Today we'll look at Pushpay Holdings Limited (NZSE:PPH) and reflect on its potential as an investment. Specifically, we'll consider its Return On Capital Employed (ROCE), since that will give us an insight into how efficiently the business can generate profits from the capital it requires.
First of all, we'll work out how to calculate ROCE. Next, we'll compare it to others in its industry. And finally, we'll look at how its current liabilities are impacting its ROCE.
What is Return On Capital Employed (ROCE)?
ROCE is a metric for evaluating how much pre-tax income (in percentage terms) a company earns on the capital invested in its business. In general, businesses with a higher ROCE are usually better quality. Ultimately, it is a useful but imperfect metric. Renowned investment researcher Michael Mauboussin has suggested that a high ROCE can indicate that 'one dollar invested in the company generates value of more than one dollar'.
So, How Do We Calculate ROCE?
Analysts use this formula to calculate return on capital employed:
Return on Capital Employed = Earnings Before Interest and Tax (EBIT) ÷ (Total Assets - Current Liabilities)
Or for Pushpay Holdings:
0.22 = US$11m ÷ (US$61m - US$14m) (Based on the trailing twelve months to September 2019.)
Therefore, Pushpay Holdings has an ROCE of 22%.
Does Pushpay Holdings Have A Good ROCE?
ROCE can be useful when making comparisons, such as between similar companies. Using our data, we find that Pushpay Holdings's ROCE is meaningfully better than the 15% average in the IT industry. We consider this a positive sign, because it suggests it uses capital more efficiently than similar companies. Regardless of the industry comparison, in absolute terms, Pushpay Holdings's ROCE currently appears to be excellent.
Pushpay Holdings reported an ROCE of 22% -- better than 3 years ago, when the company didn't make a profit. That suggests the business has returned to profitability. The image below shows how Pushpay Holdings's ROCE compares to its industry, and you can click it to see more detail on its past growth.
When considering this metric, keep in mind that it is backwards looking, and not necessarily predictive. Companies in cyclical industries can be difficult to understand using ROCE, as returns typically look high during boom times, and low during busts. ROCE is only a point-in-time measure. What happens in the future is pretty important for investors, so we have prepared a free report on analyst forecasts for Pushpay Holdings.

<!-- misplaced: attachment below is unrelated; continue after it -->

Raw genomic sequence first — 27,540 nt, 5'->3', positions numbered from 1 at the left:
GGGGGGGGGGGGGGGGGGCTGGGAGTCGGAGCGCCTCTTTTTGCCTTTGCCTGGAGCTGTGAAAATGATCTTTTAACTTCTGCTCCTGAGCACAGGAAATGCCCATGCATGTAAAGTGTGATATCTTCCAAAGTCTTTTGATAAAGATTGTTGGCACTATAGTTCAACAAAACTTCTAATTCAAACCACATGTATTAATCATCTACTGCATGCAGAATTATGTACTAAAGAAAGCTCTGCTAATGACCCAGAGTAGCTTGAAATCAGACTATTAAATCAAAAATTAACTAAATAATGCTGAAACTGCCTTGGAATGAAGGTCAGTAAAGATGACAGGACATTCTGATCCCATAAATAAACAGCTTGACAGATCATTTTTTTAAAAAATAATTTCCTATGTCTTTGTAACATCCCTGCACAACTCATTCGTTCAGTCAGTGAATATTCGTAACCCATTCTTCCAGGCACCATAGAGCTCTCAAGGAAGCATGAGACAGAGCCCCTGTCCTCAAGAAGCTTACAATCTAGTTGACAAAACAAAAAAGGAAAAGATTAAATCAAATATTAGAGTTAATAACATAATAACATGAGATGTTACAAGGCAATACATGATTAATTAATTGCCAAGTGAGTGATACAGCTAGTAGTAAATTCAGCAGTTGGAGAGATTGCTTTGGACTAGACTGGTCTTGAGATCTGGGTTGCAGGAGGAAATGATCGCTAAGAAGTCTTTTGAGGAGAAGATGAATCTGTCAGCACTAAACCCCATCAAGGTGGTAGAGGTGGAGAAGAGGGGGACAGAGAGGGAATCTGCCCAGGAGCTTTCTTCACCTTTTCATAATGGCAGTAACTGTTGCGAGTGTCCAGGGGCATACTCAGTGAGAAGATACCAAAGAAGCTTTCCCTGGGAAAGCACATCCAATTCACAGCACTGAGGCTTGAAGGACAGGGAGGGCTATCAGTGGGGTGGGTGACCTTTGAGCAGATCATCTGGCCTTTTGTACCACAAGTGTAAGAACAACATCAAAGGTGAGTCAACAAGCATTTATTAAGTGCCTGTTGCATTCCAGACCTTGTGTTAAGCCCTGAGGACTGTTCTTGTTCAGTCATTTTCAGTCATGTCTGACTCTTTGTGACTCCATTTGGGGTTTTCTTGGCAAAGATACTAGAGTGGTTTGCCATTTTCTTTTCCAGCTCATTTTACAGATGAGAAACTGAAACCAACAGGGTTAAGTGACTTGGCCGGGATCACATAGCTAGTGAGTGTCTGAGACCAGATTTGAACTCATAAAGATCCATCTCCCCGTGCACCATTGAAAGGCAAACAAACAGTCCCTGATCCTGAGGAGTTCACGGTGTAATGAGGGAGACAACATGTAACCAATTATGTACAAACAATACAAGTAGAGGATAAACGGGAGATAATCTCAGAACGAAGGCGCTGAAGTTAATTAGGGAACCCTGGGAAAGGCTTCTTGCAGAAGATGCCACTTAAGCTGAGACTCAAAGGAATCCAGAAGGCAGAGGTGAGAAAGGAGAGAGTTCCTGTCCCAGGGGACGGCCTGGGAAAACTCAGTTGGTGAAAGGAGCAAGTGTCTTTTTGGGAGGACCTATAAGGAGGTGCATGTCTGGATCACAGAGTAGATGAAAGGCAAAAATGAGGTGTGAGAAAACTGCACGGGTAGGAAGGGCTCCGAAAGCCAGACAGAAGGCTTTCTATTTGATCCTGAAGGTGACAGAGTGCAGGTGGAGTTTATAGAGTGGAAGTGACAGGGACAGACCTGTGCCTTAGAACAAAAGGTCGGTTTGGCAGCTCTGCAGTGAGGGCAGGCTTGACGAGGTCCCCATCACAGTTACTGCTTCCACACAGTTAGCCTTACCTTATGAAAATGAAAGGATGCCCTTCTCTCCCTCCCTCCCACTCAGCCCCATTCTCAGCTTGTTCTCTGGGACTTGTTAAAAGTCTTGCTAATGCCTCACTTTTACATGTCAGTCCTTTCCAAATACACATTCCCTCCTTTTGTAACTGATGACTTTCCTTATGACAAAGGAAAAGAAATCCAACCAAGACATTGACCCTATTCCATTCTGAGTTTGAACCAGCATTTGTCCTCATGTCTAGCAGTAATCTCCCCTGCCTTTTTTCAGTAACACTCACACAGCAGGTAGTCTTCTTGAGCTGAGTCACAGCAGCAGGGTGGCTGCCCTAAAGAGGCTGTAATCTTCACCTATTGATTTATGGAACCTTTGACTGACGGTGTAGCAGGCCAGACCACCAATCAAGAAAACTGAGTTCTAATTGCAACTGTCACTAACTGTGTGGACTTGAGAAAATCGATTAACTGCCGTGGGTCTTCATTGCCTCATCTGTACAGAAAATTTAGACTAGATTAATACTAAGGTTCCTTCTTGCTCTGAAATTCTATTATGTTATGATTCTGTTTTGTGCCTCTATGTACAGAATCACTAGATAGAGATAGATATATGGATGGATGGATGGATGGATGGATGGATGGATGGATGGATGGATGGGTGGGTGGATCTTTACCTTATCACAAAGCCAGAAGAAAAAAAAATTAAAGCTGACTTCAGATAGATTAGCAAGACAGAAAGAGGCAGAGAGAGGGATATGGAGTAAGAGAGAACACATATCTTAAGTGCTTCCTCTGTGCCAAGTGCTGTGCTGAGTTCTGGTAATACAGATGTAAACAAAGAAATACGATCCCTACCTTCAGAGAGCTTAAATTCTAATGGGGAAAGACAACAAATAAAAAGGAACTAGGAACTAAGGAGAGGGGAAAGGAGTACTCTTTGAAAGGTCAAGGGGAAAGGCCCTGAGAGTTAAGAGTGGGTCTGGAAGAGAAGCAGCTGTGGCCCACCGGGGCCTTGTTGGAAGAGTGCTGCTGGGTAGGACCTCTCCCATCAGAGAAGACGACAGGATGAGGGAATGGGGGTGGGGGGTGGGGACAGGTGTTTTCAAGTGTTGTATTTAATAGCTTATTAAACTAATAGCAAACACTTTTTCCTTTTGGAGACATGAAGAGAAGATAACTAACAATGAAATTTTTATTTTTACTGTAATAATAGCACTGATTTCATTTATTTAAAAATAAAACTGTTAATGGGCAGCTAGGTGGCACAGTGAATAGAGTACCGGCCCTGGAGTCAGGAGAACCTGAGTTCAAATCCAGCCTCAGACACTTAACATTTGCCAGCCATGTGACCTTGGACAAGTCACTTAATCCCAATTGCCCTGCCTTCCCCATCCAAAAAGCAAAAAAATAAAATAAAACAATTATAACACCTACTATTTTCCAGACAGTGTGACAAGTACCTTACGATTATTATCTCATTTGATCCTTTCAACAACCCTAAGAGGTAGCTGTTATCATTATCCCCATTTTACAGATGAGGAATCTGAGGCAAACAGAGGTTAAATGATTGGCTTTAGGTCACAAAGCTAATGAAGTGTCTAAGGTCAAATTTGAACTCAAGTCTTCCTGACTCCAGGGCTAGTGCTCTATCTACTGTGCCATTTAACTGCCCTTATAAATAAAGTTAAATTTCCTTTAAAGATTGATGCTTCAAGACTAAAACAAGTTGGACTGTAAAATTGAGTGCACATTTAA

What Are Current Liabilities, And How Do They Affect Pushpay Holdings's ROCE?
Current liabilities are short term bills and invoices that need to be paid in 12 months or less. Due to the way the ROCE equation works, having large bills due in the near term can make it look as though a company has less capital employed, and thus a higher ROCE than usual. To counter this, investors can check if a company has high current liabilities relative to total assets.
Pushpay Holdings has total liabilities of US$14m and total assets of US$61m. Therefore its current liabilities are equivalent to approximately 23% of its total assets. The fairly low level of current liabilities won't have much impact on the already great ROCE.
The Bottom Line On Pushpay Holdings's ROCE
With low current liabilities and a high ROCE, Pushpay Holdings could be worthy of further investigation. Pushpay Holdings looks strong on this analysis, but there are plenty of other companies that could be a good opportunity . Here is a free list of companies growing earnings rapidly.
If you like to buy stocks alongside management, then you might just love this free list of companies. (Hint: insiders have been buying them).
If you spot an error that warrants correction, please contact the editor at email@example.com. This article by Simply Wall St is general in nature. It does not constitute a recommendation to buy or sell any stock, and does not take account of your objectives, or your financial situation. Simply Wall St has no position in the stocks mentioned.
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